What are the most common types of sanctions that you see?

OFAC Attorney: OFAC’s main sanctions program in terms of resources expended is the Iran sanctions program. It is the most comprehensive sanctions program and has several overlapping legal authorities because of Iran’s position in the world as a threat in terms nuclear non-proliferation, threats to global terrorism, and other related national security issues. OFAC expends a lot of its resources in administering, implementing, and enforcing the Iran sanctions.

What are country-based sanctions and how does a country end up being targeted?

OFAC Attorney: Country-based sanctions are different from smart sanctions. Country-based sanctions target not just the government of a certain country, but anybody that resides in that country, any business that is formed in that country, and any subsidiary of a business that is located in that country. It broadly prohibits transactions with any of those entities. A country is targeted depending on the national security and foreign policy objectives of the United States.  Prior to targeting a nation for sanctions, the President must usually declare a national emergency. Once that declaration is made, the President can invoke broad legal authorities to address the emergency.  For example, Iran has a track record of carrying out human rights abuses, supporting global terrorism, and manufacturing weapons of mass destruction. It is also considered an emerging nuclear threat. Given those national security and foreign policy circumstances, the U.S. government had deemed it appropriate to apply very broad country-based sanctions against Iran.

Can the sanctions ever be lifted?

OFAC Attorney: Yes. Sanctions can be lifted when the national security and foreign policy circumstances change or the objectives of the United States change. The most recent example of country-based sanctions being lifted would be the Burma sanctions, which were lifted because of the good work and positive developments in Burma related to its democratic elections and providing rights to minority groups. After much consideration, the United States determined it was appropriate to lift country-based sanctions.

Which countries currently have sanctions against them?

OFAC Attorney: Right now, country-based sanctions exist against Iran, Cuba, Sudan, Syria, and North Korea. Some of these sanctions programs are implemented pursuant to the same legal authorities, so they also have similar exceptions and exemptions.  However some countries, like Cuba, are legally premised on older, and more restrictive laws. For example, U.S. persons are allowed to travel to Iran or North Korea even though there are U.S. sanctions levied against them. But because Cuba’s sanctions were implemented pursuant to the Trading with the Enemy Act (TWEA), the restrictions even apply to travel. People cannot go to Cuba without first getting proper authorization from the United States.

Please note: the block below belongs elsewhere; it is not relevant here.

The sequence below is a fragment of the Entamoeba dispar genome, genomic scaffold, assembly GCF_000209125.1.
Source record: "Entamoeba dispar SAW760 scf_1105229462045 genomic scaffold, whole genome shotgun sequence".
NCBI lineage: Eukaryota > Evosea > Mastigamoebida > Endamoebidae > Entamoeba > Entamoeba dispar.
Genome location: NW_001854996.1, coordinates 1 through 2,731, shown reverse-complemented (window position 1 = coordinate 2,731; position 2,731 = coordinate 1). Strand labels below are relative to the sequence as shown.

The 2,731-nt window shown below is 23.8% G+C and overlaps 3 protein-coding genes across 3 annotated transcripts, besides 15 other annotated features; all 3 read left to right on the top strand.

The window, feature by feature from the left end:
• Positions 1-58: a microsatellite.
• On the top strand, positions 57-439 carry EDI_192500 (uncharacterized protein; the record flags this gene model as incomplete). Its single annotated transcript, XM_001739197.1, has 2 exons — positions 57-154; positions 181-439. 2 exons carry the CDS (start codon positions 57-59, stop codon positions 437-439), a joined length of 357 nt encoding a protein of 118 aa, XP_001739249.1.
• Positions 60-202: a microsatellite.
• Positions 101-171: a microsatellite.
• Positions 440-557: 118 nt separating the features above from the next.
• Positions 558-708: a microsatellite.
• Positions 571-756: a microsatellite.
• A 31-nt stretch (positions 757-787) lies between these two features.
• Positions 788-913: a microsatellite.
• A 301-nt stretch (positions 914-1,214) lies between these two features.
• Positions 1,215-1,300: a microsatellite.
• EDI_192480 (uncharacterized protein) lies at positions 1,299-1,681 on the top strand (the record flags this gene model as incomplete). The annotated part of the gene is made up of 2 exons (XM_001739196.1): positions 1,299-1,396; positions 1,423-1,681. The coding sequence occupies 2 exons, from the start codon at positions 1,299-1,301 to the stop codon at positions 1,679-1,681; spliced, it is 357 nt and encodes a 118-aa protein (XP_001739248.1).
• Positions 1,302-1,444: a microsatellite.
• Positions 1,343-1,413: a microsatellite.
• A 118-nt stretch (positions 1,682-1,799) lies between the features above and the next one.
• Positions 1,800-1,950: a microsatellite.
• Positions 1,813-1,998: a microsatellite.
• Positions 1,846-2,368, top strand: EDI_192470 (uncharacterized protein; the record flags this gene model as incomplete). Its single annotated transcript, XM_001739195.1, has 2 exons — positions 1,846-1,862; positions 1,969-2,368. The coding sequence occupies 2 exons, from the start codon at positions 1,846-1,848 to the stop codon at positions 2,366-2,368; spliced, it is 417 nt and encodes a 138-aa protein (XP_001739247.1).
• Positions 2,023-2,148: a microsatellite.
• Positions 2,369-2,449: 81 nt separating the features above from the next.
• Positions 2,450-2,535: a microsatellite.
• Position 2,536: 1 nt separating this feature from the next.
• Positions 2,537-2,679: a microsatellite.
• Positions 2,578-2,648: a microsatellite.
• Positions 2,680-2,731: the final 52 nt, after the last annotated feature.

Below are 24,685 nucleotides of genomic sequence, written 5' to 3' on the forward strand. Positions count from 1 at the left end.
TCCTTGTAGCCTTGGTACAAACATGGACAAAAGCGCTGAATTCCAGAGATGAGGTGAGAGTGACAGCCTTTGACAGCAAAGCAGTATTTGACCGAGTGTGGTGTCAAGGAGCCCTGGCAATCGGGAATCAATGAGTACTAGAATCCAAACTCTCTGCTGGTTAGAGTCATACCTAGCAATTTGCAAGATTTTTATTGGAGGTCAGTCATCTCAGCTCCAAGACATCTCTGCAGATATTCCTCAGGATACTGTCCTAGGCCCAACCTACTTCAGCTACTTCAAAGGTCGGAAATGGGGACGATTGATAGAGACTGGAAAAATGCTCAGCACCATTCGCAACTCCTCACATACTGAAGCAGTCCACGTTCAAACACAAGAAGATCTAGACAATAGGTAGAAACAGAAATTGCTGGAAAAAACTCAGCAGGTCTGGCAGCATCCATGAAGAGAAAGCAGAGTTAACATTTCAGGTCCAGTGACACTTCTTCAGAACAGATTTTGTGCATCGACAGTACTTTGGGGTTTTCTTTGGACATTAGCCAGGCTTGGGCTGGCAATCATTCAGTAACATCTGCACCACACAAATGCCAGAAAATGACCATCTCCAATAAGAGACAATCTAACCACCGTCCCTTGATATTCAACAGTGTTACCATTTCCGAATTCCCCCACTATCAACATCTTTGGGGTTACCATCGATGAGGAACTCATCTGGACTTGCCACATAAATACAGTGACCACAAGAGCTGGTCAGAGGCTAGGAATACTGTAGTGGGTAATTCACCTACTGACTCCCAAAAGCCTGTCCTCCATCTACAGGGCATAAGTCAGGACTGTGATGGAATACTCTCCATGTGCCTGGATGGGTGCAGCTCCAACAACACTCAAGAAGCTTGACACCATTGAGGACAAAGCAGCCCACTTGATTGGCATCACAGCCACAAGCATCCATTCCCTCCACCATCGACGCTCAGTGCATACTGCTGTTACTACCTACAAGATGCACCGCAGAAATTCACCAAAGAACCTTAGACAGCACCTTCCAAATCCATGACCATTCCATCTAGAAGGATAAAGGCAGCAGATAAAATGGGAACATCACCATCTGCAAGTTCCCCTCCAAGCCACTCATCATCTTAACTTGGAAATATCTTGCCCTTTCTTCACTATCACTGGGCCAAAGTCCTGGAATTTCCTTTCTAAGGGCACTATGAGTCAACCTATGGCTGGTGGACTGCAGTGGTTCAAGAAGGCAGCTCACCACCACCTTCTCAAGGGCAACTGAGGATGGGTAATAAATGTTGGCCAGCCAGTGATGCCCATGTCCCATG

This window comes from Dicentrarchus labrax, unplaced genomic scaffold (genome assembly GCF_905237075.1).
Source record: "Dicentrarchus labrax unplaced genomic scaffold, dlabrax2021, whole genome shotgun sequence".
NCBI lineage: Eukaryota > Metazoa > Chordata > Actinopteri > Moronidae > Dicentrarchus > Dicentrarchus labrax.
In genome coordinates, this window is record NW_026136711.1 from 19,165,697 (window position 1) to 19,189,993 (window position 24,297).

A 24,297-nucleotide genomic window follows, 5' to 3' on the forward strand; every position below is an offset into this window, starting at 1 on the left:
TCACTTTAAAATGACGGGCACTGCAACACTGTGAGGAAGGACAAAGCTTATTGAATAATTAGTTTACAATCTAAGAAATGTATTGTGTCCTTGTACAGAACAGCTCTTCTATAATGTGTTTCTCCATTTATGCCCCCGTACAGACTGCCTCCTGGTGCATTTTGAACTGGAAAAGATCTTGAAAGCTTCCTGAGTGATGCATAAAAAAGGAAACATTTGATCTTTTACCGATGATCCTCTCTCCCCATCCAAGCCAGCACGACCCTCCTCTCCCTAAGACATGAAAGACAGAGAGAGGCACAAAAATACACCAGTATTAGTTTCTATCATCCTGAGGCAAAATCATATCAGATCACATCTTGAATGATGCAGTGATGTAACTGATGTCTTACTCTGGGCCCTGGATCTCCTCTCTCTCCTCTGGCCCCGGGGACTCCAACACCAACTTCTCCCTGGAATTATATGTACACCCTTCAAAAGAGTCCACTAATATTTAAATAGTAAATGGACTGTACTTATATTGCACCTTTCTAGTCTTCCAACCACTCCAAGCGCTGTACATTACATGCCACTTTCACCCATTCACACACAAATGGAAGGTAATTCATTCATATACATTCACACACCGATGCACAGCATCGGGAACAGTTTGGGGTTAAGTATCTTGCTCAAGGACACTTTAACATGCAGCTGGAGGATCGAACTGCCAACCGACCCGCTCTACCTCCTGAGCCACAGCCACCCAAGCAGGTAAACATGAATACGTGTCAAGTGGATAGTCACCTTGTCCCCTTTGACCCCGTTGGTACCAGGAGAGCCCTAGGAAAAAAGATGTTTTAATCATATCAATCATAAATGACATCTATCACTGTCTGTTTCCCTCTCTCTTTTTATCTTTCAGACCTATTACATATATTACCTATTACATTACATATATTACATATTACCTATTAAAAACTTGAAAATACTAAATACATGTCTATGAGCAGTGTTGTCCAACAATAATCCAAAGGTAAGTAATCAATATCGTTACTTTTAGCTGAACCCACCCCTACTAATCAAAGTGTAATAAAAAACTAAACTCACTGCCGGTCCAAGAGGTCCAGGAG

Do country-based sanction programs all prohibit the same things?

OFAC Attorney: Most of them do. When dealing with country-based sanctions, it is safe to assume that whatever an individual is trying to do is prohibited. Working forward from that assumption, an attorney can investigate the law and see if an exemption applies. There are usually exemptions for personal communications, informational materials, and sometimes for travel. I always begin with the assumption that everything is prohibited and then investigate the law to see if a specific rule applies that will let the person or organization do what they are trying to do.  Then you would want to see if any general licenses apply.  Next, you would want to examine whether there are any favorable statements of licensing policy for the proposed transaction.  And finally, you would want to make a determination as to whether OFAC will specifically license the proposed transaction if no other provision of law or statements of licensing policy apply.

What are common areas of business that might run into country-based OFAC sanctions?

OFAC Attorney: There is a very broad range of businesses that could run into these sanctions. There are many ways in which a business could get caught up in an OFAC violation or be exposed to the potential for violation. One example might be an import-export business that is exporting U.S. goods. If the end user of those goods ends up being in Iran, the U.S. exporter has caused a violation. Even if the goods go through a third country, it is considered a violation for the U.S. business.

There are also a lot of Iranian nationals who operate in places such as Dubai or Turkey that U.S. persons have to be cautious of because those people are evading sanctions and buying goods in Turkey to take them back to Iran. Legally, it does not matter that the U.S. person did not know of the subsequent transfer to Iran; there is strict liability for that type of offense. OFAC can bring an investigation against the person and they can be held liable.